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Charges Unlikely In Death Of Inmate
Evidence Lacking, Top Prosecutor in Pr. George's Says

By Ruben Castaneda, Aaron C. Davis and Ovetta Wiggins
Washington Post Staff Writers
Wednesday, June 3, 2009

The chief prosecutor in Prince George's County said yesterday that he does not now intend to charge anyone in the death last year of a 19-year-old inmate who had been accused of killing a police officer, meaning a slaying once denounced by the county executive as "vigilante justice" is all but certain to go unpunished in state court.

State's Attorney Glenn F. Ivey said that after nearly a year of investigation, he does not have enough evidence to secure an indictment in the death of Ronnie L. White. In an interview, Ivey said he welcomes calls by civil rights leaders for the Justice Department to take over the case, and a Justice spokesman said federal authorities would review the investigation.

Ivey's willingness to essentially hand the case over to federal authorities without bringing charges met with swift criticism from civil rights groups and White's family. It seemed to ensure that White's death would continue to broadly cast suspicion on law enforcement officers in a county struggling to escape a history of brutality and abuse.

Months after two guards described as being "the focus" of the investigation were placed on leave, county officials said the Maryland State Police probe into White's death -- a homicide by strangulation, according to state medical examiners -- is now pointing toward a possible suicide, as an attorney for the guard's union has said almost from the start.

Bobby Henry, an attorney for White's family, said White's mother thinks that the developments amount to "a coverup" by authorities who "don't want to prosecute any law enforcement officials."

"We believe it is disingenuous and very self-serving for county officials to suggest this was a suicide," he said. "There is no credible forensic evidence suggesting this was a suicide."

Ramon Korionoff, an Ivey spokesman, said Ivey declined to comment on the allegations of a coverup.

White was found dead in his cell less than 48 hours after he was charged with killing county police Cpl. Richard S. Findley.

In the fall, a county grand jury that heard evidence in the case did not return indictments. "I don't think I have any new information at this point that would change the result from the first grand jury," Ivey said.

Ivey said he has not ruled out the possibility of bringing lesser charges, such as obstruction of justice or making a false statement. One of the two guards at the center of the investigation remains on leave; the other resigned in recent months for unrelated reasons, according to his attorney.

Ivey (D), who is considering a run for county executive next year, said lesser charges would leave many Prince George's residents unsatisfied. "I think there will definitely be members of the community who will have concerns about anything other than a conviction for murder," Ivey said.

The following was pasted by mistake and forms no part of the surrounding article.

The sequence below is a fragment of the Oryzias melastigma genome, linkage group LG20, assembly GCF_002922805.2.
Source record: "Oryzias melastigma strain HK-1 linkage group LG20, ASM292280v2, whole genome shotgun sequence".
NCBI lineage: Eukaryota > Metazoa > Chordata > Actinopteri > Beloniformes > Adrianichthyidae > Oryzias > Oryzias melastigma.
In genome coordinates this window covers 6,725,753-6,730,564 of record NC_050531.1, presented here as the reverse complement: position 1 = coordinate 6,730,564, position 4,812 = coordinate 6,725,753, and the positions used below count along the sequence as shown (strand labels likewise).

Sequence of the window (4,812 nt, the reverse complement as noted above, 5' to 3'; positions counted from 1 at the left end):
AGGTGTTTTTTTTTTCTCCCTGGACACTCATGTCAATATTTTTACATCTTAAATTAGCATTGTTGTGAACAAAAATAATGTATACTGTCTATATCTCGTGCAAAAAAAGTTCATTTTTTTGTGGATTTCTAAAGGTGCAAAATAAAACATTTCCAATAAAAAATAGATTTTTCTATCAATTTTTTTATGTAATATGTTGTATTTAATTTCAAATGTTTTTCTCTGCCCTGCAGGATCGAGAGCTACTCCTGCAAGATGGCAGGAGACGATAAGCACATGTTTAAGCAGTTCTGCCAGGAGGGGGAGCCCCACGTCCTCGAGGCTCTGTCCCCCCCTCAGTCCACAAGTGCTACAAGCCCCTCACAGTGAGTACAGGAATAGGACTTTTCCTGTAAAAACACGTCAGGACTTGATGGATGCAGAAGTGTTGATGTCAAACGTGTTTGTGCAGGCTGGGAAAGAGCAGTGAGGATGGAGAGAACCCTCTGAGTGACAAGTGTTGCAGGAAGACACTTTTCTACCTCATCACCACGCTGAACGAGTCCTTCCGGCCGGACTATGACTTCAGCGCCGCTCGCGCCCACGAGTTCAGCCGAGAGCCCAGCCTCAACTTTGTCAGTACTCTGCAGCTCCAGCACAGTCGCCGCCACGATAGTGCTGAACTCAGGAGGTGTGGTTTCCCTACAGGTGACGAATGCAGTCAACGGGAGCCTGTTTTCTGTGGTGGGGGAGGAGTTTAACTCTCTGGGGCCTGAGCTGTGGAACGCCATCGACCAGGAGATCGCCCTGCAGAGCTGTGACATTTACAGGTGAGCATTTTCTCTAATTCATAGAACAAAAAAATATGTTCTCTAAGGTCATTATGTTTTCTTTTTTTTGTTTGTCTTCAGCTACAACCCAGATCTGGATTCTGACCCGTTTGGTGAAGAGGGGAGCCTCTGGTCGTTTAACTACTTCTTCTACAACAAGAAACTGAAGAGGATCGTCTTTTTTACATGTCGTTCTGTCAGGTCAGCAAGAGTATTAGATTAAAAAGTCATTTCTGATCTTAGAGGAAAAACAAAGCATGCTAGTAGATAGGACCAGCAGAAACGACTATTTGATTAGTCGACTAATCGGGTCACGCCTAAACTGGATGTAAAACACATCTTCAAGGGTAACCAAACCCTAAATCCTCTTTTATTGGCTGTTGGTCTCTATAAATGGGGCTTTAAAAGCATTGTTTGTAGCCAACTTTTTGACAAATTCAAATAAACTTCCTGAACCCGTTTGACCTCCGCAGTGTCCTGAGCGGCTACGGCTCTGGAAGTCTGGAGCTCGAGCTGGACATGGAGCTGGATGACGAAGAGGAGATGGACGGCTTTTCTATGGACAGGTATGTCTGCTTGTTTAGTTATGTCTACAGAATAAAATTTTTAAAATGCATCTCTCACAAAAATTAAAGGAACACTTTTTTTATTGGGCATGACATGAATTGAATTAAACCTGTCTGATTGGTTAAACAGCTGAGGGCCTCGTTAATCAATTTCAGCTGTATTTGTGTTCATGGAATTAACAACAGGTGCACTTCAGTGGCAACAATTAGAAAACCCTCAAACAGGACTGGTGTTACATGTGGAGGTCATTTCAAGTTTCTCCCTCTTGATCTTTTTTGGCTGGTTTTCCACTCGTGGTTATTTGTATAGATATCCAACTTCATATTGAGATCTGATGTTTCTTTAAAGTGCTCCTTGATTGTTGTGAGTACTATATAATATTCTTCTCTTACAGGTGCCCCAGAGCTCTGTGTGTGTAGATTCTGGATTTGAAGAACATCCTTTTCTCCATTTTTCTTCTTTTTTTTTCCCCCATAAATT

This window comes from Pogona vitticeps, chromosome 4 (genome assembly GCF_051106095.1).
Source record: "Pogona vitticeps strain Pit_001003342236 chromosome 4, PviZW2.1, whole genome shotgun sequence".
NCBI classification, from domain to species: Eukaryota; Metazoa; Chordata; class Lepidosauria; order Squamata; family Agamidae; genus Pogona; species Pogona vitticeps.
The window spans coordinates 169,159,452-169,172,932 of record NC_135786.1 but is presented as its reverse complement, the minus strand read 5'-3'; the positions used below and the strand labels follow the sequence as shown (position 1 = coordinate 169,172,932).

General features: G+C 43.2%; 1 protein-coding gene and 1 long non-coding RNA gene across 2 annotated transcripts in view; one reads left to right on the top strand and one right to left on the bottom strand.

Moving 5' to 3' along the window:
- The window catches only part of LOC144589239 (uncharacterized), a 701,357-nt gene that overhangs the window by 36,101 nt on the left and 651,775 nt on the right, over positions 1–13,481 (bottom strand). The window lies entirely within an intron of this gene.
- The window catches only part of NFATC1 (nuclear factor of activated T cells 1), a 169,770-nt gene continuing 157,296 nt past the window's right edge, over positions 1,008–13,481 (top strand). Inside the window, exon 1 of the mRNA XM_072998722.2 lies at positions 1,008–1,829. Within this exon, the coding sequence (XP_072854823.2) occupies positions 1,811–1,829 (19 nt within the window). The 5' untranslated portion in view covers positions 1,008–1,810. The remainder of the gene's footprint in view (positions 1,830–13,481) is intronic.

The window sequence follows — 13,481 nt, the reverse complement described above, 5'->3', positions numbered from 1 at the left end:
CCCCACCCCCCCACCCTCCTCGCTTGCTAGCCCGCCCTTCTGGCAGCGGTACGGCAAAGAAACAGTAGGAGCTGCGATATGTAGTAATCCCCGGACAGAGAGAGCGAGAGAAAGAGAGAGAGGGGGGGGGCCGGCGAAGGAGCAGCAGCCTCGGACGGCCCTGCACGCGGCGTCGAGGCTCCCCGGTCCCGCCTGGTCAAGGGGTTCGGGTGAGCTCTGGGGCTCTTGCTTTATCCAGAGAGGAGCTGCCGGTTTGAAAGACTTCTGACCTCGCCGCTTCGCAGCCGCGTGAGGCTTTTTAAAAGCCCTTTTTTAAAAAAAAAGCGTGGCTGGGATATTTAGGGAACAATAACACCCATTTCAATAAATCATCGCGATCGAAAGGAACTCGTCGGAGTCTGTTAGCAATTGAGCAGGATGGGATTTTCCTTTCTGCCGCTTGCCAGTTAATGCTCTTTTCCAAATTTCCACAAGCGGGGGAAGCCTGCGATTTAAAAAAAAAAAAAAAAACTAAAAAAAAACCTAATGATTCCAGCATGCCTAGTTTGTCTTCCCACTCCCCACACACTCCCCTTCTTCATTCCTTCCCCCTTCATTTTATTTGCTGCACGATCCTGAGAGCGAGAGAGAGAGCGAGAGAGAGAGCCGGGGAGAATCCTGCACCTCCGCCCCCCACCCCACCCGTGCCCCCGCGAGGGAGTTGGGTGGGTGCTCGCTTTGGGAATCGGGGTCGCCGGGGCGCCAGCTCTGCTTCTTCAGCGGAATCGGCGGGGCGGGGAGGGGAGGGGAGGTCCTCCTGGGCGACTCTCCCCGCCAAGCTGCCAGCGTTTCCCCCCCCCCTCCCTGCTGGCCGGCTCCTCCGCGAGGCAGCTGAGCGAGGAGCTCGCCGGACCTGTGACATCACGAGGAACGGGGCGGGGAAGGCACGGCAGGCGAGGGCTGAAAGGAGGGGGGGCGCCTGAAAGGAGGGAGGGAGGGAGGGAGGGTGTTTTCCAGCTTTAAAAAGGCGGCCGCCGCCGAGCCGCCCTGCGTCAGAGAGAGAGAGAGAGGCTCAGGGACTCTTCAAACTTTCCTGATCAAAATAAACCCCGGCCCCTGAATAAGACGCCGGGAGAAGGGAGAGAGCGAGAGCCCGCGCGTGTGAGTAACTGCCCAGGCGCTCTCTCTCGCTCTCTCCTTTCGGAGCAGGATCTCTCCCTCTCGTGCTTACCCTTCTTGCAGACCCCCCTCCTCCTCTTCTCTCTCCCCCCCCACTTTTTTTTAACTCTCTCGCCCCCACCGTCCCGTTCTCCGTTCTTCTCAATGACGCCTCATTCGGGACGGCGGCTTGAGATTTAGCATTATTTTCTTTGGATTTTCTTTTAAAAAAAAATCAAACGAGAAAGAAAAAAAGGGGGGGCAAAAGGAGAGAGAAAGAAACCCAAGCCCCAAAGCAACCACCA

The county branch of the NAACP held a news conference yesterday to demand the Justice review. "This is only necessary because [Ivey] failed to do his job," said June White Dillard, the branch president. "This matter should never have taken this long to handle."

According to the medical examiner's report, a small bone in White's neck, the hyoid, was broken. Assistant State Medical Examiner J. Laron Locke suggested that the injuries were inconsistent with hanging. Five medical examiners contacted by The Washington Post said the hyoid was more likely to be broken during a violent strangulation than in a suicide.

White was arrested June 27 and charged with murder, accused of running over Findley hours earlier in a Ford F-150 truck in Laurel.

Jail officials said that, two days later, about 10:30 a.m., corrections officer Ramon Davis found White unresponsive in his maximum-security cell and that efforts to revive him failed. Gregory Harris, a high-ranking jail official, said there was nothing in the cell -- such as a bedsheet -- that White could have used to harm himself.

More than a week later, another officer, Anthony McIntosh, told investigators that he had found White first. He told investigators that he found White hanging from a sheet and that instead of calling for help, he pulled the sheet down and left White in his cell.

In September, the county placed the two guards on leave, saying they had emerged as the focus of the state police investigation.

On June 30, the day White's death was ruled a homicide, County Executive Jack B. Johnson (D) held a news conference during which he described himself several times as being angry. "If we have vigilante justice, our society will fall apart," he said. "If we tolerate these kinds of acts, the courts are superfluous."

Yesterday, Jim Keary, one of Johnson's spokesmen, said much has changed. "Since that time, the Maryland State Police have ruled that Ronnie White committed suicide. Not to mention the guards who have come forward and said initially what they found and what they did to cover that up."

Vernon Herron, the county's public safety director, also said the police investigation points to suicide.

State police spokesman Greg Shipley declined to comment on the county's description of its findings.

Defense attorneys said no evidence linked either corrections officer to White's death. The officers did not implicate one another, and no inmates housed nearby said they heard anything unusual, the attorneys said. The autopsy found that White's body did not bear any defensive injuries suggesting a struggle.

Timothy Fitts, an attorney for McIntosh, said Ivey had reached the "correct conclusion." George Harper, Davis's attorney, said, "My client has always maintained his innocence, and he has always been correct."

Staff reporter Henri E. Cauvin contributed to this report.

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